Scottish explorer David Livingstone may have named the falls after his reigning queen in 1855, but the Kalolo-Lozi people had their own name for it — Mosi-oa-Tunya, “the smoke that thunders.” And you immediately know why after seeing the plumes of mist that hover around the largest waterfall in the world as it roars over the edge.
Smoke that Thunders
We could see the spray all the way from the Zambian town of Livingstone as we made our way to Victoria Falls. The full width of the Zambezi seems to drop off the edge of the Earth, falling more than 350 feet into a churning chasm that has been carved out by the river over thousands of years. Despite our umbrellas and ponchos, we got soaking wet on the slippery trails around the waterfall, but our sodden state was soon forgotten at the sight of such mind-blowing beauty.
Flight of the Angels
In his diary, Livingstone wrote of the falls: “scenes so lovely must have been gazed upon by angels in their flight.” Strapped into a six-seater helicopter, we rose over the thundering smoke on our own 15-minute flight of angels, looking down at a curtain of falling water stretched more than a mile wide. From the air we had sweeping views of the raging rapids at Batoka Gorge and the Victoria Falls Bridge that spans the river separating Zambia from Zimbabwe.
Island on the Edge
Having heard stories of a spectacular waterfall, Livingstone paddled down the Zambezi in a dugout canoe and landed on a small island at the lip of the falls. We took the same route, but by motorboat, to the same island (now known as Livingstone Island) and walked around barefoot in the mist as a double rainbow hung over the gorge. From the island we could look across to the Devil’s Pool, but the fast-flowing water made it impossible to swim to the edge.
Sundowners on Safari
Drifting down the Zambezi on a sunset cruise in the late afternoon, we floated past troops of black-faced vervet monkeys swinging through the trees. With the Mosi-oa-Tunya and Zambezi national parks lining the banks of the river, there was no shortage of wildlife. Wide-jawed hippos wallowed in the shallow pools and elephants came down to the water to drink. We pulled ashore for sundowners near a Nile crocodile basking in the last light of the day before heading back.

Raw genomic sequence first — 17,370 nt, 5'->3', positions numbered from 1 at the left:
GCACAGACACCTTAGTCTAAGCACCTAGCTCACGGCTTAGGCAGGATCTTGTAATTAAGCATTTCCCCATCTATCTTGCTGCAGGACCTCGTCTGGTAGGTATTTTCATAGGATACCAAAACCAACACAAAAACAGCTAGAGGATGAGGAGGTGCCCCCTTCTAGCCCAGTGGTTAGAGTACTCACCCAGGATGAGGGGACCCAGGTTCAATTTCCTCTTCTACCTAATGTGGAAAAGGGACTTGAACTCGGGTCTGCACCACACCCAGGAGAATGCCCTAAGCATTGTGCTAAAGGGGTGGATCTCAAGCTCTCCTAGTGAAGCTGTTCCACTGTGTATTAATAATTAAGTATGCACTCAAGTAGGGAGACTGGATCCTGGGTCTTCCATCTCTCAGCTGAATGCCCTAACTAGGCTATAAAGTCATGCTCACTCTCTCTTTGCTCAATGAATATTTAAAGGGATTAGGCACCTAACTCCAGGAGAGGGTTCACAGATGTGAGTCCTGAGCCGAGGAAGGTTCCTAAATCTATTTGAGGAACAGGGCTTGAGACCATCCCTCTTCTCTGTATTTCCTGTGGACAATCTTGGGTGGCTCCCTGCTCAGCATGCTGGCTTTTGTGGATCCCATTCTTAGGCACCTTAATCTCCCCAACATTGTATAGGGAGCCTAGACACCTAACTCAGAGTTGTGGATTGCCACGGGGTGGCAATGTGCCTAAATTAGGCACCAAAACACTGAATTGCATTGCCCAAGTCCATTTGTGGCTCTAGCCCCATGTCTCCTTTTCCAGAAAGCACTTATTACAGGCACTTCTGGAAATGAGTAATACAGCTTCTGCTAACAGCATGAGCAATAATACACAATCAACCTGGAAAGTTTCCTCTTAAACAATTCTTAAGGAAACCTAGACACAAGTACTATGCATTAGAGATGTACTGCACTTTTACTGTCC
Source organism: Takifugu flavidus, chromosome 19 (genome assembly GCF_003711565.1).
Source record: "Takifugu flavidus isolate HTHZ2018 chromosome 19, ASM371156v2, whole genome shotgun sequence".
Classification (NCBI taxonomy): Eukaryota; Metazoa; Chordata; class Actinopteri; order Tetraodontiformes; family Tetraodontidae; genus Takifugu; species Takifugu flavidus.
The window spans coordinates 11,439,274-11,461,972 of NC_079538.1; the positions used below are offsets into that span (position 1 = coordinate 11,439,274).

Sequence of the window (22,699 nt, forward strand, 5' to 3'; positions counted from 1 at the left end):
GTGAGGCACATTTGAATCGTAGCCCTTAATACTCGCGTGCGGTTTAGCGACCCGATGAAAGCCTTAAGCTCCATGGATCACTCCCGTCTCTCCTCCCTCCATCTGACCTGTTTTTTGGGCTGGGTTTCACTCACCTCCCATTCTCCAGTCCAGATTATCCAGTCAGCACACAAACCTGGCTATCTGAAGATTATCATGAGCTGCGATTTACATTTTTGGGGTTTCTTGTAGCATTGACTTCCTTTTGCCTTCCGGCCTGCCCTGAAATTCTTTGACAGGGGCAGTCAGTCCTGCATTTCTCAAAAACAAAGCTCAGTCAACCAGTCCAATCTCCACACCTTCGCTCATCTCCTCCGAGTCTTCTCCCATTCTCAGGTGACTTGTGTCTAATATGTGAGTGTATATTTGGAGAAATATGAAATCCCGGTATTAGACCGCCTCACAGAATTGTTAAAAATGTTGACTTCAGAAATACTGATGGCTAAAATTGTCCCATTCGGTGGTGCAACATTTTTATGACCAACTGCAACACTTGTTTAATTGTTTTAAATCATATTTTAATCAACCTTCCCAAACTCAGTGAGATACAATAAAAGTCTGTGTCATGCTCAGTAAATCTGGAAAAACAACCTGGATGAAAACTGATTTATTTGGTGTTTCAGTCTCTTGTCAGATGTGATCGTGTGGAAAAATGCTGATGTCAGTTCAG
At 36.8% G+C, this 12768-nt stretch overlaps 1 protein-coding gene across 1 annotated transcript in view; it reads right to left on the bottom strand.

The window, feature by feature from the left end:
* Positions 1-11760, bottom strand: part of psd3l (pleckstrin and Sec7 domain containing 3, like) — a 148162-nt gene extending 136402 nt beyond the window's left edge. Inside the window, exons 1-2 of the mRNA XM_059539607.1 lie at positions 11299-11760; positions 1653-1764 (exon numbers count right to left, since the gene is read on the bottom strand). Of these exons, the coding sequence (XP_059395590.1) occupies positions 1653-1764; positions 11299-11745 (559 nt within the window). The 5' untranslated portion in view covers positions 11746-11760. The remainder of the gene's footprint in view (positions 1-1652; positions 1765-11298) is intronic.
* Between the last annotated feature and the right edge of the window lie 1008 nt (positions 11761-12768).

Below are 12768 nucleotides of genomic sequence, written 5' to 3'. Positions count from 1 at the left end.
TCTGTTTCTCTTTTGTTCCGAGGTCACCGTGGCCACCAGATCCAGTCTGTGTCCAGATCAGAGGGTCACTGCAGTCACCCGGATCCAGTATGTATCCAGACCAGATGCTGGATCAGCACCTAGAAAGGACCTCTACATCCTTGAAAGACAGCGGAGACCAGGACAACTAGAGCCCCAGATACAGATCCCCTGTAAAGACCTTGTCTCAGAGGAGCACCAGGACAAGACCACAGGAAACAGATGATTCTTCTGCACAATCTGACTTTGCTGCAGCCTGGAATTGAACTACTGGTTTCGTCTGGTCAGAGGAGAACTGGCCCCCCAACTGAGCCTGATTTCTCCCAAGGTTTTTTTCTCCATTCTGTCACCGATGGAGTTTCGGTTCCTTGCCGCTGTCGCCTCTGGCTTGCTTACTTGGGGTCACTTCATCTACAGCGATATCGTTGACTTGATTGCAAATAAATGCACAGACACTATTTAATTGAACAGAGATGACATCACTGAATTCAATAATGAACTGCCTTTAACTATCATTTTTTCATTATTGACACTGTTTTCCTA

Retreats on the River
Just upstream from the falls, we were hosted by two different Wilderness Safaris lodges on the banks of the Zambezi. Stuffed to the rafters with Old World charm, the River Club took us back in time with its tennis courts and croquet lawn, set around a majestic 1940s homestead. At Toka Leya Camp our safari tent was decked out in modern African décor, just a few steps away from an infinity pool. Both lodges offer guided tours of the falls, river safaris, and wildlife tours in Mosi-oa-Tunya National Park.
People of the Zambezi
The thundering smoke was home to the Tonga and Makalolo peoples long before Livingstone first saw the falls. On the outskirts of Mosi-oa-Tunya National Park, villagers live in mud-and-thatch huts and tend maize fields.
The River Club supports an Elephant Chili Pepper Project, where farmers from Simonga plant chili to protect their crops.
On a visit to a school funded by Toka Leya Camp, the children grabbed our hands and led us around the village, giving us a glimpse of their day-to-day life.
With its constant roar and spray rising high into the sky, Victoria Falls is a sight to behold at any time of year and from any angle. We have visited the falls twice now; there is something about this natural wonder that keeps drawing us back. Whether floating down the Zambezi River or flying over the falls in a helicopter, the smoke that thunders always makes us feel like one of Livingstone’s angels.
Photojournalists Marcus and Kate Westberg cover travel and conservation topics for Intelligent Travel, News Watch, and other publications. See more of their work on Life Through a Lens, on their Facebook page, and on Twitter.